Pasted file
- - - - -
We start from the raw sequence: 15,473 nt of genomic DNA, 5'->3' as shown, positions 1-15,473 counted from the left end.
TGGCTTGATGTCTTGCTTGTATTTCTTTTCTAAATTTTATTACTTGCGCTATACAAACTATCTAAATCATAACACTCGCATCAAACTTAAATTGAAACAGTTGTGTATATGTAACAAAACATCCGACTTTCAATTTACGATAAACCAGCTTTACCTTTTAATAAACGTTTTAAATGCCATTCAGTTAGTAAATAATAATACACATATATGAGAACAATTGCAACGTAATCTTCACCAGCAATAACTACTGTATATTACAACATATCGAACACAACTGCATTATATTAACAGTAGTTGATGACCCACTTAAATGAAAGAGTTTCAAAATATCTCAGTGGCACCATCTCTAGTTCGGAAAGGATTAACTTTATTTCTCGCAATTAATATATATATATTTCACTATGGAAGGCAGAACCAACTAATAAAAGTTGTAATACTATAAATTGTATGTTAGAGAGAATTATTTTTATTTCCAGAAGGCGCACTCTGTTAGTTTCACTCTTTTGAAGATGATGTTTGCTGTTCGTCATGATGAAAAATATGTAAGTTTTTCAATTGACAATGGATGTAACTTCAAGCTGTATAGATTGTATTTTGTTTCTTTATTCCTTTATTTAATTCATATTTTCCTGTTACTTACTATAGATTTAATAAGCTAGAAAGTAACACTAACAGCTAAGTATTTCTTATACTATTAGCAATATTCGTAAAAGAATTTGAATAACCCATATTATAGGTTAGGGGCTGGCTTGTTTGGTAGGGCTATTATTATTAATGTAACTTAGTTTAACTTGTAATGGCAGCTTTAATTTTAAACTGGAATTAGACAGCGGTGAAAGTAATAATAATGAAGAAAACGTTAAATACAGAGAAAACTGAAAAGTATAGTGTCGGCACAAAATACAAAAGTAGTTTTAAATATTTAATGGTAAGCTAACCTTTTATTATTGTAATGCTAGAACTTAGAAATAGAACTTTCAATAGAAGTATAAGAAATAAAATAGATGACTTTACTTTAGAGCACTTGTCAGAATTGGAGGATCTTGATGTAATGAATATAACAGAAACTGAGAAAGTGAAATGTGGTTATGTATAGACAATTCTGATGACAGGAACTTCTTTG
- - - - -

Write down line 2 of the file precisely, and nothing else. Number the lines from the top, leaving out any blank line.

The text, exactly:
TGGCTTGATGTCTTGCTTGTATTTCTTTTCTAAATTTTATTACTTGCGCTATACAAACTATCTAAATCATAACACTCGCATCAAACTTAAATTGAAACAGTTGTGTATATGTAACAAAACATCCGACTTTCAATTTACGATAAACCAGCTTTACCTTTTAATAAACGTTTTAAATGCCATTCAGTTAGTAAATAATAATACACATATATGAGAACAATTGCAACGTAATCTTCACCAGCAATAACTACTGTATATTACAACATATCGAACACAACTGCATTATATTAACAGTAGTTGATGACCCACTTAAATGAAAGAGTTTCAAAATATCTCAGTGGCACCATCTCTAGTTCGGAAAGGATTAACTTTATTTCTCGCAATTAATATATATATATTTCACTATGGAAGGCAGAACCAACTAATAAAAGTTGTAATACTATAAATTGTATGTTAGAGAGAATTATTTTTATTTCCAGAAGGCGCACTCTGTTAGTTTCACTCTTTTGAAGATGATGTTTGCTGTTCGTCATGATGAAAAATATGTAAGTTTTTCAATTGACAATGGATGTAACTTCAAGCTGTATAGATTGTATTTTGTTTCTTTATTCCTTTATTTAATTCATATTTTCCTGTTACTTACTATAGATTTAATAAGCTAGAAAGTAACACTAACAGCTAAGTATTTCTTATACTATTAGCAATATTCGTAAAAGAATTTGAATAACCCATATTATAGGTTAGGGGCTGGCTTGTTTGGTAGGGCTATTATTATTAATGTAACTTAGTTTAACTTGTAATGGCAGCTTTAATTTTAAACTGGAATTAGACAGCGGTGAAAGTAATAATAATGAAGAAAACGTTAAATACAGAGAAAACTGAAAAGTATAGTGTCGGCACAAAATACAAAAGTAGTTTTAAATATTTAATGGTAAGCTAACCTTTTATTATTGTAATGCTAGAACTTAGAAATAGAACTTTCAATAGAAGTATAAGAAATAAAATAGATGACTTTACTTTAGAGCACTTGTCAGAATTGGAGGATCTTGATGTAATGAATATAACAGAAACTGAGAAAGTGAAATGTGGTTATGTATAGACAATTCTGATGACAGGAACTTCTTTG